Golestan University of Medical Sciences Repository

Inhibition of H1N1 influenza virus infection by zinc oxide nanoparticles: Another emerging application of nanomedicine

Ghaffari, H. and Tavakoli, A. and Moradi, A. and Tabarraei, A. and Bokharaei-Salim, F. and Zahmatkeshan, M. and Farahmand, M. and Javanmard, D. and Kiani, S.J. and Esghaei, M. and Pirhajati-Mahabadi, V. and Ataei-Pirkooh, A. and Monavari, S.H. (2019) Inhibition of H1N1 influenza virus infection by zinc oxide nanoparticles: Another emerging application of nanomedicine. Journal of Biomedical Science, 26 (1).

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Abstract

Background: Currently available anti-influenza drugs are often associated with limitations such as toxicity and the appearance of drug-resistant strains. Therefore, there is a pressing need for the development of novel, safe and more efficient antiviral agents. In this study, we evaluated the antiviral activity of zinc oxide nanoparticles (ZnO-NPs) and PEGylated zinc oxide nanoparticles against H1N1 influenza virus. Methods: The nanoparticles were characterized using the inductively coupled plasma mass spectrometry, X-ray diffraction analysis, and electron microscopy. MTT assay was applied to assess the cytotoxicity of the nanoparticles, and anti-influenza activity was determined by TCID50 and quantitative Real-Time PCR assays. To study the inhibitory impact of nanoparticles on the expression of viral antigens, an indirect immunofluorescence assay was also performed. Results: Post-exposure of influenza virus with PEGylated ZnO-NPs and bare ZnO-NPs at the highest non-toxic concentrations could be led to 2.8 and 1.2 log10 TCID50 reduction in virus titer when compared to the virus control, respectively (P < 0.0001). At the highest non-toxic concentrations, the PEGylated and unPEGylated ZnO-NPs led to inhibition rates of 94.6 and 52.2, respectively, which were calculated based on the viral loads. There was a substantial decrease in fluorescence emission intensity in viral-infected cell treated with PEGylated ZnO-NPs compared to the positive control. Conclusions: Taken together, our study indicated that PEGylated ZnO-NPs could be a novel, effective, and promising antiviral agent against H1N1 influenza virus infection, and future studies can be designed to explore the exact antiviral mechanism of these nanoparticles. © 2019 The Author(s).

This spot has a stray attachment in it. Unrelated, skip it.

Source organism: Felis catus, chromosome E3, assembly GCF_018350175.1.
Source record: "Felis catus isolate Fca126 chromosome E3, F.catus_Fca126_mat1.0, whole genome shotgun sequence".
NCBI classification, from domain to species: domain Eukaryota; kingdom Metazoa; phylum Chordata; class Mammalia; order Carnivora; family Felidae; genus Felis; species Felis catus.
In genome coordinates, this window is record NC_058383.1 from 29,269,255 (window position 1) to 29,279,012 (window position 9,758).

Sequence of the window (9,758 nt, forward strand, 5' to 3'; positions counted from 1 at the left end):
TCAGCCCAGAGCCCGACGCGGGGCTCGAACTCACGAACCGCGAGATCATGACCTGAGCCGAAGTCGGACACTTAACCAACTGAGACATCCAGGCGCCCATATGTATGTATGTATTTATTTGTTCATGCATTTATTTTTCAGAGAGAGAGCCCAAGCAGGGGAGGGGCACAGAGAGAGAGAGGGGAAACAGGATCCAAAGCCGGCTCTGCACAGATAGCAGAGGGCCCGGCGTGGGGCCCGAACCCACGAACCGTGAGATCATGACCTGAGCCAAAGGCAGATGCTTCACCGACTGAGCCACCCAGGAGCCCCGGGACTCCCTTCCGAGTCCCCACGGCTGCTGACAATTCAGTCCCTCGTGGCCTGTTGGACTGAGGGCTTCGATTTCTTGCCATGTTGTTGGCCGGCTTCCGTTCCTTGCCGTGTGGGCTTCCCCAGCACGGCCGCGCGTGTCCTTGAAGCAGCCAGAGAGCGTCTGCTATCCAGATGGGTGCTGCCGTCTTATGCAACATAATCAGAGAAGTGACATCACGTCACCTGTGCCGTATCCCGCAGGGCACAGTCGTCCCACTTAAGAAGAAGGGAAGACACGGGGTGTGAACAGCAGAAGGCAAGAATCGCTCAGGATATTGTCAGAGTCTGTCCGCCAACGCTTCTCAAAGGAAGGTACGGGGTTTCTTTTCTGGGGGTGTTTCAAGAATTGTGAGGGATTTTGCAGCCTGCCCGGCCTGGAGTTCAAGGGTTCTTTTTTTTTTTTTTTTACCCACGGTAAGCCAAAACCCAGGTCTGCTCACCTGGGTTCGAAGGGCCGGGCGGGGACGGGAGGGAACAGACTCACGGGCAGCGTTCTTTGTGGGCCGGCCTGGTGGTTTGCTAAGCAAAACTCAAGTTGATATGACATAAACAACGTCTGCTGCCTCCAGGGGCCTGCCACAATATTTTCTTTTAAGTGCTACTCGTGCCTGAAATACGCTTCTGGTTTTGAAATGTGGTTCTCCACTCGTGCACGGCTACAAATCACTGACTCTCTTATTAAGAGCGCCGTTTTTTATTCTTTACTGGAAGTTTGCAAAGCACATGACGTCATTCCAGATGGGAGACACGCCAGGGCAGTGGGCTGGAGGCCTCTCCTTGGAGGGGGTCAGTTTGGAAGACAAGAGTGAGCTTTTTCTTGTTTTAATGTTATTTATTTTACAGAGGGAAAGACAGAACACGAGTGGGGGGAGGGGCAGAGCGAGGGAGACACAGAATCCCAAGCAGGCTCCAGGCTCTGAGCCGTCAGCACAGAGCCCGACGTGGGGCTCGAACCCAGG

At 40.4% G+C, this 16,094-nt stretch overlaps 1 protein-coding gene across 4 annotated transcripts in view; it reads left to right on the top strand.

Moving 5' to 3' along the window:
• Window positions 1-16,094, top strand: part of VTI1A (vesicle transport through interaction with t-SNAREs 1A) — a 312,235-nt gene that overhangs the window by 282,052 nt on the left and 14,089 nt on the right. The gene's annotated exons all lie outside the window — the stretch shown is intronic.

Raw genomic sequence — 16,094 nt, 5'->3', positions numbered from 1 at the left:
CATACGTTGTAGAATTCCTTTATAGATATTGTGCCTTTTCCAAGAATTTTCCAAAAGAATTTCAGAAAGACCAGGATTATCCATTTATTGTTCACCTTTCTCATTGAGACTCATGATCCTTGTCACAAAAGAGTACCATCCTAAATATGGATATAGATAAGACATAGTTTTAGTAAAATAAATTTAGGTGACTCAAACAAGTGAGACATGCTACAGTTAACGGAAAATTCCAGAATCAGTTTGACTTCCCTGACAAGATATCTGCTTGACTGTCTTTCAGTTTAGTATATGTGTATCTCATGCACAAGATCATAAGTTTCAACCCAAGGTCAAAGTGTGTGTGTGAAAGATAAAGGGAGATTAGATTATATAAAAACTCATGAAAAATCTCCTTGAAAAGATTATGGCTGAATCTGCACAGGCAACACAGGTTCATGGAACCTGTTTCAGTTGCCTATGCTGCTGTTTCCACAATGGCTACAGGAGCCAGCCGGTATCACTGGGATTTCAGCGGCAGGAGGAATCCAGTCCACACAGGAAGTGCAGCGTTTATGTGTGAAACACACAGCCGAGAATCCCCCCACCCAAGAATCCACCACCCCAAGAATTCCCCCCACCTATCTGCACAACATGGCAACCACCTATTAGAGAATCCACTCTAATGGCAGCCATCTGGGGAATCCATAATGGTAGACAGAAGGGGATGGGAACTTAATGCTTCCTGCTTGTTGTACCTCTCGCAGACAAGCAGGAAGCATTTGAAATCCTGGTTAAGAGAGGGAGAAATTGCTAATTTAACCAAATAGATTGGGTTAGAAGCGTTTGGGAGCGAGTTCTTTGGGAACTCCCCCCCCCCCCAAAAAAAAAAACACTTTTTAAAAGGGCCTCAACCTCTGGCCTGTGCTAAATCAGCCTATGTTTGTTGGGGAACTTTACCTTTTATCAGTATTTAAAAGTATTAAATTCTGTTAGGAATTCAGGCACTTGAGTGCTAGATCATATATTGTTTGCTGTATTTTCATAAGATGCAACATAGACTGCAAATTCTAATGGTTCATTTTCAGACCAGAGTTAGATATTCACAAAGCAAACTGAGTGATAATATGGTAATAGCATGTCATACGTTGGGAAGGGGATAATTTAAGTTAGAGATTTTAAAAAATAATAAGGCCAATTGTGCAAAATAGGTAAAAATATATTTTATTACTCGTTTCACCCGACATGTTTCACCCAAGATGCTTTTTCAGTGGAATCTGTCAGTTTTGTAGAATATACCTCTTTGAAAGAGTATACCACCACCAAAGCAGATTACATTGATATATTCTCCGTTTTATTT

Item Type: Article
Additional Information: cited By 0
Subjects: میکروب شناسی وایمنی شناسی QW
مقالات نمایه شده محققین دانشگاه در سایت ,Web of Science ,Scopus
Divisions: معاونت تحقیقات و فناوری
Depositing User: GOUMS
Date Deposited: 22 Sep 2019 06:52
Last Modified: 22 Sep 2019 06:52
URI: http://eprints.goums.ac.ir/id/eprint/10277

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